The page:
Commander-In-Tweet: Trump's Social Media Use And Presidential Media Avoidance

Nov 18, 2016
Originally published on November 23, 2016 8:23 am

Three days after winning the presidency in 2008, President-elect Barack Obama held a press conference, taking questions from reporters. Three days after winning the presidency in 2016, President-elect Donald Trump turned to Twitter.

An unprecedented feature of Donald Trump's successful campaign for president was his personal use of Twitter and it has continued as Trump meets with advisers and potential members of his cabinet. If this continues into Trump's presidency, the method will be new, but the approach will be in line with a long tradition of presidents going around the so-called filter of the press.

Since Election Day, Trump tweeted a list of countries whose leaders he has spoken with before his team sent out a press release,

Trump mused about the electoral college.

And, he's repeatedly used Twitter to air his grievances with the New York Times. (He calls it the "failing" New York Times, though the paper has reported a surge of new subscribers since Election Day.)

Trump hasn't held a press conference since July, instead opting for the more controlled setting of interviews and of course Twitter, over which he has total control.

"I think I picked up yesterday 100,000 people," Trump said on CBS's 60 Minutes, citing his growing legion of Twitter followers. "I'm not saying I love it, but it does get the word out."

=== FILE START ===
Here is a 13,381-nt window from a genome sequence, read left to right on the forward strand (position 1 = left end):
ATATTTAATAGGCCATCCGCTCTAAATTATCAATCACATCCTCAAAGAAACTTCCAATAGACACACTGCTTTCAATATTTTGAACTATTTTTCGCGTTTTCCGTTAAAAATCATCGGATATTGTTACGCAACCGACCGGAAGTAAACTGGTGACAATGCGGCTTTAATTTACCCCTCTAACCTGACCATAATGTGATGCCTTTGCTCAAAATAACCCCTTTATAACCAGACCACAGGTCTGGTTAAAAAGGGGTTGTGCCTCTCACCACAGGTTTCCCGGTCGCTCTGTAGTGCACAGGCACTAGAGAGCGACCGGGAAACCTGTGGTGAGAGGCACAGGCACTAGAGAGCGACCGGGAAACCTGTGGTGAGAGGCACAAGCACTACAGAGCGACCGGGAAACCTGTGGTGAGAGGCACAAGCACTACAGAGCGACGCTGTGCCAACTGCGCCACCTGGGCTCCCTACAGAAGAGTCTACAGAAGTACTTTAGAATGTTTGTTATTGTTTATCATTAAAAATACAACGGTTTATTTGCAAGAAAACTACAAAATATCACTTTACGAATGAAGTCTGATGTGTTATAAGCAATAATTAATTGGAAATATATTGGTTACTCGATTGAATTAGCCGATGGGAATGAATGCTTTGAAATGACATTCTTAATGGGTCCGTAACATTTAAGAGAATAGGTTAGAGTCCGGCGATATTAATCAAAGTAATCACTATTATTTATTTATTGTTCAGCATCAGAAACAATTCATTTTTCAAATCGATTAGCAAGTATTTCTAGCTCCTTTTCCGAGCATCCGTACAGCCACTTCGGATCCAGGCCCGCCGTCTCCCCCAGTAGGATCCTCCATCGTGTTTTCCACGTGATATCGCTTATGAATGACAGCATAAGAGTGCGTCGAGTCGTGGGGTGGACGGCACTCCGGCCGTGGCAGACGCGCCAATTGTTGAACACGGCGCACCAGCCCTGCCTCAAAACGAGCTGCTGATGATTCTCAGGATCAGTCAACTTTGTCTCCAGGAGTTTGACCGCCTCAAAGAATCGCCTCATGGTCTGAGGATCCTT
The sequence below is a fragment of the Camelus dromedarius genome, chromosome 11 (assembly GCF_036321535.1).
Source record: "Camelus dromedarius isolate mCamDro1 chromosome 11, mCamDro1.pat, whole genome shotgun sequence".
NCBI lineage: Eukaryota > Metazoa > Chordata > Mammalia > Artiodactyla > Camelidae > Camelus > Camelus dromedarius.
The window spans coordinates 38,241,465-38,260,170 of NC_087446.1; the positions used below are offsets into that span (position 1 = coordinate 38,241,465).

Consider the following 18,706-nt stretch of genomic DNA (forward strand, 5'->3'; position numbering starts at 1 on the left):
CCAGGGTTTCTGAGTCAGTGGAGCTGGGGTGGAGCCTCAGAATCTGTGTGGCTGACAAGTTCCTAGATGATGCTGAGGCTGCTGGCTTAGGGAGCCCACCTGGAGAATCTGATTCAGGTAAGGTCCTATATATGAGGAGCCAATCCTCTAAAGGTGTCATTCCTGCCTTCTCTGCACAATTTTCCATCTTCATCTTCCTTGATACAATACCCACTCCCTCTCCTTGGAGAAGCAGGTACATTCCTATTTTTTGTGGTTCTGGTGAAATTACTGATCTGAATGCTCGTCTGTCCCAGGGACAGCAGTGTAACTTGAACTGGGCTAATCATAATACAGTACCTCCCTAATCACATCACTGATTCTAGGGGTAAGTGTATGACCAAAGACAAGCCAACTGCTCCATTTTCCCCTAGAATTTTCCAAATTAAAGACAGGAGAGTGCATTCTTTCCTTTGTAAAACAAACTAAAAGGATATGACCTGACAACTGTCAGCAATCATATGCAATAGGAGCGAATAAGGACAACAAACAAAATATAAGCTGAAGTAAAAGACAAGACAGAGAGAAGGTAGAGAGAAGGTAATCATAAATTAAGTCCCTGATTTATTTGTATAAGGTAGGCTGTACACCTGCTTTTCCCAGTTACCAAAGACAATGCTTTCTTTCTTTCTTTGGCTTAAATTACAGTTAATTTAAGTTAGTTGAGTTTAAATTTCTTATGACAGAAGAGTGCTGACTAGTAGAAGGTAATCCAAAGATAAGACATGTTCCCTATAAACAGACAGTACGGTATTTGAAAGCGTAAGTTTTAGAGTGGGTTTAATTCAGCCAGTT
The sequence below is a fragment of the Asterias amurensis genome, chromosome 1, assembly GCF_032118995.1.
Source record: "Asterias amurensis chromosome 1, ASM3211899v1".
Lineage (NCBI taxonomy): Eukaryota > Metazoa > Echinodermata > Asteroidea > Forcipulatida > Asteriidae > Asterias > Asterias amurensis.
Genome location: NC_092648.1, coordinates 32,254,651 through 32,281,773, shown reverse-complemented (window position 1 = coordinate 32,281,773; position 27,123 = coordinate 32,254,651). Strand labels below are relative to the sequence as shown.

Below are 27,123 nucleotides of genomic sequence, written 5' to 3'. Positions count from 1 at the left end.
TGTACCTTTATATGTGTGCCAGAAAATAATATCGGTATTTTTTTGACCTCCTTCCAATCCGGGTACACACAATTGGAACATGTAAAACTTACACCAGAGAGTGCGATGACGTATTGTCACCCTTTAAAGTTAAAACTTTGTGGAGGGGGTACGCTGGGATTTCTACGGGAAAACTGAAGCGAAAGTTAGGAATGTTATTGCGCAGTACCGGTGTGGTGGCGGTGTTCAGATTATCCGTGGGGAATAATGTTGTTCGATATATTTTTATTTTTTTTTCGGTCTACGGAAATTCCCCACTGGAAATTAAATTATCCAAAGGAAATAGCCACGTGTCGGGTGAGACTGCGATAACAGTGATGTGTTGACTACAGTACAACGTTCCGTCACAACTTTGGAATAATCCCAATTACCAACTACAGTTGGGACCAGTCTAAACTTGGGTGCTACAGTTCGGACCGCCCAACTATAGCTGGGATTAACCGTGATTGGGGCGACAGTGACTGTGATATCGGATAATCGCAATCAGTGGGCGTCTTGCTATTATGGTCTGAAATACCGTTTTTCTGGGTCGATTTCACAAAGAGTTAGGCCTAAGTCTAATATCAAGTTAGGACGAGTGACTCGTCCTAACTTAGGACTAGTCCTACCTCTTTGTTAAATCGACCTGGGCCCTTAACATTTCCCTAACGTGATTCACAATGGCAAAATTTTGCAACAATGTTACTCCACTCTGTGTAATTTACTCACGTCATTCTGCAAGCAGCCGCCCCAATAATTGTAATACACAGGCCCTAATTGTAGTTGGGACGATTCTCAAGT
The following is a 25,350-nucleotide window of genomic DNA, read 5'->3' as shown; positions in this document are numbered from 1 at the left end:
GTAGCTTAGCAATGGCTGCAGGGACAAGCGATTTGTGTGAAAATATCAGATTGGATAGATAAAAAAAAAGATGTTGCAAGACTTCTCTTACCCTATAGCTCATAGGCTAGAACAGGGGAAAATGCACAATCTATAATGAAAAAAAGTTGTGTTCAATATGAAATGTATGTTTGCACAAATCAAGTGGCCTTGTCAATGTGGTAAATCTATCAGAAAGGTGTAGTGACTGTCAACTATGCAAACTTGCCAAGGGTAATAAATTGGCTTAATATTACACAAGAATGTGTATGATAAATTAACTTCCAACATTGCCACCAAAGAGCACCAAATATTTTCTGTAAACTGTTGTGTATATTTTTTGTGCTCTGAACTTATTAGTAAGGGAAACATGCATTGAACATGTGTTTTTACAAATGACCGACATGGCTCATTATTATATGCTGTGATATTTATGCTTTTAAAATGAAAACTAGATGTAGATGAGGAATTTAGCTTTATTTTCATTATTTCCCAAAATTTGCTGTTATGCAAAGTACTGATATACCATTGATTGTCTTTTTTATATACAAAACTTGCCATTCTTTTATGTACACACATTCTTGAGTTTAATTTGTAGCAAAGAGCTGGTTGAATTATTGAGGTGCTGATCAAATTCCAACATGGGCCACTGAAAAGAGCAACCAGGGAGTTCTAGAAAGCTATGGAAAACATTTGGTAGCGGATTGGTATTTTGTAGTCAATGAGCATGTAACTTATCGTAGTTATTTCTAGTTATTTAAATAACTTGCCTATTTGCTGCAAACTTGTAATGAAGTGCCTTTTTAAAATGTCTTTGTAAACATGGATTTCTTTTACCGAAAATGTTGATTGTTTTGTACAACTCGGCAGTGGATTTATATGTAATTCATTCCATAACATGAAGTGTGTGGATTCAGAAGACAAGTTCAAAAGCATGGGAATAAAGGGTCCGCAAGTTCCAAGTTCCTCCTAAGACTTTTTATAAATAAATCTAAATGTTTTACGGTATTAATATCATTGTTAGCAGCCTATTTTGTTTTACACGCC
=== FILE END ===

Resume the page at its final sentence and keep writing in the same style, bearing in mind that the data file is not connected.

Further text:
Trump cited it as a method of "fighting back" against stories he considers inaccurate or bad.

60 Minutes correspondent Lesley Stahl pressed Trump on whether he would continue using twitter in the same way as president.

"I'm going to do very restrained, if I use it at all, I'm going to do very restrained," Trump said. "I find it tremendous. It's a modern form of communication. There should be nothing you should be ashamed of. It's — it's where it's at."

"Presidents want to get their message out, unfiltered by the press," said Brendan Nyhan, a professor of government at Dartmouth College who contributes to "The Upshot" at the New York Times. "In that sense, what Donald Trump is doing with social media is not new."

But Nyhan added that presidents have typically also spoken to the public via more traditional means like press conferences. Nyhan is concerned Trump may not observe other conventions and norms past presidents have followed.

"The extent to which he uses social media to attack the media directly could be relatively unprecedented," said Nyhan. "FDR was not giving fireside chats about why the New York Times was a failing institution."

President Franklin D. Roosevelt delivered his first radio address, known later as a fireside chat in March of 1933, in the midst of a crisis of confidence in American banks. The purpose was to reassure the public, directly. He would deliver more than two dozen of them over the course of his presidency.

President Dwight Eisenhower did televised fireside chats, held the first televised news conferences and created the White House TV studio.